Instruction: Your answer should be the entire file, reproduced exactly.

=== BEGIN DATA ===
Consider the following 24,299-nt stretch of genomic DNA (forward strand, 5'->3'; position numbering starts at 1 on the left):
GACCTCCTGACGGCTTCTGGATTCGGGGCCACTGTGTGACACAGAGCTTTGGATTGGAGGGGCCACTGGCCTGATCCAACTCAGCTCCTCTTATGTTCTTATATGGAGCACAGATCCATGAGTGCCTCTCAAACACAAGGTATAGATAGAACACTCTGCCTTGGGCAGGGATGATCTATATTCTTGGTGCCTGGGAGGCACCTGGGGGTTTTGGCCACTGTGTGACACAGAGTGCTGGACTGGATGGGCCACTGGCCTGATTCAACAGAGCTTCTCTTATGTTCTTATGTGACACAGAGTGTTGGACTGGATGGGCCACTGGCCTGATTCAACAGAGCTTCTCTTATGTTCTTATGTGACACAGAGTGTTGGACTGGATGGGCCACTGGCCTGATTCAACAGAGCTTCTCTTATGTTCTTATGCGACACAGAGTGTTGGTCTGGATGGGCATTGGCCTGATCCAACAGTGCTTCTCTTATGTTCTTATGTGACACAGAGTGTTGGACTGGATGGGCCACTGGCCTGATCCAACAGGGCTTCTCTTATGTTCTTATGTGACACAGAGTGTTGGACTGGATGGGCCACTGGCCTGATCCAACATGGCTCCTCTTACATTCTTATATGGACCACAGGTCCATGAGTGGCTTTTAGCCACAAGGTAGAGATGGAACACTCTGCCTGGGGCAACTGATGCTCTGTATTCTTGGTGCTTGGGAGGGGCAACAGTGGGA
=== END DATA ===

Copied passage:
Consider the following 24,299-nt stretch of genomic DNA (forward strand, 5'->3'; position numbering starts at 1 on the left):
GACCTCCTGACGGCTTCTGGATTCGGGGCCACTGTGTGACACAGAGCTTTGGATTGGAGGGGCCACTGGCCTGATCCAACTCAGCTCCTCTTATGTTCTTATATGGAGCACAGATCCATGAGTGCCTCTCAAACACAAGGTATAGATAGAACACTCTGCCTTGGGCAGGGATGATCTATATTCTTGGTGCCTGGGAGGCACCTGGGGGTTTTGGCCACTGTGTGACACAGAGTGCTGGACTGGATGGGCCACTGGCCTGATTCAACAGAGCTTCTCTTATGTTCTTATGTGACACAGAGTGTTGGACTGGATGGGCCACTGGCCTGATTCAACAGAGCTTCTCTTATGTTCTTATGTGACACAGAGTGTTGGACTGGATGGGCCACTGGCCTGATTCAACAGAGCTTCTCTTATGTTCTTATGCGACACAGAGTGTTGGTCTGGATGGGCATTGGCCTGATCCAACAGTGCTTCTCTTATGTTCTTATGTGACACAGAGTGTTGGACTGGATGGGCCACTGGCCTGATCCAACAGGGCTTCTCTTATGTTCTTATGTGACACAGAGTGTTGGACTGGATGGGCCACTGGCCTGATCCAACATGGCTCCTCTTACATTCTTATATGGACCACAGGTCCATGAGTGGCTTTTAGCCACAAGGTAGAGATGGAACACTCTGCCTGGGGCAACTGATGCTCTGTATTCTTGGTGCTTGGGAGGGGCAACAGTGGGA